If the quarterbacks had a bipolar year, the running backs were busy redefining the term “inconsistent.”
The Steelers finished the year 20th in rushing attempts (412), and 26th in rushing yards (1537). That hardly qualifies as “Steelers football.” You know, the game we are all familiar with, when the Steelers run the ball down the opponent’s throats?
Jonathan Dwyer led the team in rushing yards (623), yards per attempt by a running back (4.0), longest rush of the year (34 yards), and was tied for most rushing touchdowns (2). Again, these are hardly numbers to write home about. As I mentioned in my last article about quarterbacks, without the consistent threat of a running game, the passing game suffered and the losses accumulated.
The Steelers did not have a 100-yard rushing game until their sixth game at Cincinnati when Dwyer had 122 yards. (Against that same Bengals team in week 16, Rashard Mendenhall led the team with 50 rushing yards. Talk about inconsistent.)
They did manage four wins in a row starting with that Bengals win, and had three games in a row with 100+ yards rushing. Coincidence? I doubt it.
In the first five games, Steelers running backs had fewer than 30 yards rushing three times. Not surprisingly, they lost two of those games, only beating the hapless Jets. Again, that can’t be coincidence.
Aside from those three games in a row, Steelers running backs had zero, count ‘em, zero games with 100+ yards rushing. Zilch. Nada. None.
For those of you keeping score at home, the Pittsburgh Steelers rushing attack, once one of the most vaunted and feared in the game, amassed three games with 100+ yards rushing for the entirety of the 2012 season.
The Steelers had nine games in which none of their backs had more than 50 yards, three games when no back had more than 30 yards, and one game in which no back had more than 19 yards. This last games was the first Cleveland game in which every one of the active Steelers running backs lost at least one fumble.
A lot of this lack of production can be attributed to poor play and injuries on the offensive line, as well as injuries in the running back corps itself. But I’m not one to make the injury excuse. If you are in the NFL, you need to play at a high level when called upon. Other teams have injuries and they get by just fine. (As a resident of the Baltimore area, I hear all the fans here complaining about injuries and officiating. It gets to be nausea-inducing. The fans here simply can’t fathom how their team can lose if someone didn’t get hurt or the officials blew a call. It makes me despise them even more than I already do. No wonder the Colts left.)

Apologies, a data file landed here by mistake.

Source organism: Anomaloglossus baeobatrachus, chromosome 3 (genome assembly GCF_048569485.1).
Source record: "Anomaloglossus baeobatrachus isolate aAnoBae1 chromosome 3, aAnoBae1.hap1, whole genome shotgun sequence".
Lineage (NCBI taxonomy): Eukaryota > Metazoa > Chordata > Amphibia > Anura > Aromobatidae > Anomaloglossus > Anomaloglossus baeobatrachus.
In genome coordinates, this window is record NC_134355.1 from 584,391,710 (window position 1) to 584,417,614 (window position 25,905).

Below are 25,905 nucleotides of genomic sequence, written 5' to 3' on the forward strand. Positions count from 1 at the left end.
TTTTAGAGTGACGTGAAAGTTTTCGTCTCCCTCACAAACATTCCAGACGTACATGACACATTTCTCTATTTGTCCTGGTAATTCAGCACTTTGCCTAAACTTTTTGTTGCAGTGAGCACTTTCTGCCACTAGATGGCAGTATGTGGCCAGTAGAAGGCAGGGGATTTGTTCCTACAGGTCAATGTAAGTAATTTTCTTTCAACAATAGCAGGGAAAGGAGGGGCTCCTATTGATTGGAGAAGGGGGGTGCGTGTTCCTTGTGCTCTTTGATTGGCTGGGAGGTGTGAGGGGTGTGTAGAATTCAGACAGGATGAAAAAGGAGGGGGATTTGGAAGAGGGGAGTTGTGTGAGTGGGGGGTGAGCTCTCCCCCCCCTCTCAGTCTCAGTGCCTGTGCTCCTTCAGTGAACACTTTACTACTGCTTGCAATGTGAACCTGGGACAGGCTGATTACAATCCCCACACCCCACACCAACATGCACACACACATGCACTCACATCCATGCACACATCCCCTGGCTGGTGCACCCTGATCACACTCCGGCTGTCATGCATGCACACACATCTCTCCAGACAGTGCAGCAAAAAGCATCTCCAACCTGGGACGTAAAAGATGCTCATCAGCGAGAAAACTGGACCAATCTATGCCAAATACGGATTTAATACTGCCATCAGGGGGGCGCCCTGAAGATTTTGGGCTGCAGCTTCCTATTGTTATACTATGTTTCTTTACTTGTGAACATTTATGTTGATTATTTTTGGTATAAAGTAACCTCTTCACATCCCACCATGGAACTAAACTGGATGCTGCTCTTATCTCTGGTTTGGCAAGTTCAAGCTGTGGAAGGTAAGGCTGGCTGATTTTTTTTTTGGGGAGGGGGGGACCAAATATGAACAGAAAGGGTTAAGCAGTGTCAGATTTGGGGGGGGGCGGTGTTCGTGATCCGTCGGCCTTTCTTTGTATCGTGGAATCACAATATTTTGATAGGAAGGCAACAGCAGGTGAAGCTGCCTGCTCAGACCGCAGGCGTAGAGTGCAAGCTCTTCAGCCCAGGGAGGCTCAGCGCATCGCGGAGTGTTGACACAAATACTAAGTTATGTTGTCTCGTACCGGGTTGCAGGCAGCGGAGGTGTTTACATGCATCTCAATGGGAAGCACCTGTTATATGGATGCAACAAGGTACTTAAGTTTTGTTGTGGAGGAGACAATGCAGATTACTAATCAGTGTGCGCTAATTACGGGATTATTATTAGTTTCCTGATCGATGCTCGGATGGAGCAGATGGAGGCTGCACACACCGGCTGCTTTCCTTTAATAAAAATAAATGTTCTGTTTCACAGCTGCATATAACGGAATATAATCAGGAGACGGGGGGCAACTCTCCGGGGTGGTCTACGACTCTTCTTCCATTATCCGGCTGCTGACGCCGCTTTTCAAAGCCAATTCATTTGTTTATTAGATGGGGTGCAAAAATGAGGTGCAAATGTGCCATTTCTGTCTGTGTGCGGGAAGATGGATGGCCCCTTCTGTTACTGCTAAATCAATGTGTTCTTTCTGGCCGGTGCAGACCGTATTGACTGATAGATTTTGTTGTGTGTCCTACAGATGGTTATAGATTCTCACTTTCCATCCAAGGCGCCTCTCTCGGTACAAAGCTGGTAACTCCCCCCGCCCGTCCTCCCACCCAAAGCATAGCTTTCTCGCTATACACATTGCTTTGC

A lot of teams use the “running back by committee” approach, but I question if this is working for the Steelers. In the modern NFL, it’s almost a must. Running backs have the shortest career in the game because of the abuse they take, so when you find a good one, you have to balance getting him the carries he needs to help your team with the need to save him from running his legs off. Freaks of natures like Adrian Peterson are the exception, not the rule.
One problem with using multiple backs in a game, however, is that none of them gets into a groove. Lots of backs have stated that when they are in the game, they want to stay in because when they come out, they lose the flow of the game.
Is that what happened to the Steelers? Who knows, but it is a question worth asking.
Maybe with the guys they have, the Steelers would be better off running their horses until they can’t run anymore.
One thing is for certain. The Steelers must do a better job of running the ball in 2013 if they want to improve on a very lackluster 2012 season.
Three straight games with a 100+ yard rusher could not offset what was a miserable year for the Steelers at the running back position. Nine games without any back getting more than 50 yards is inexcusable. And I don’t even want to talk about the debacle in Cleveland. Injuries played a part, but for the year, I have to give the running backs a D.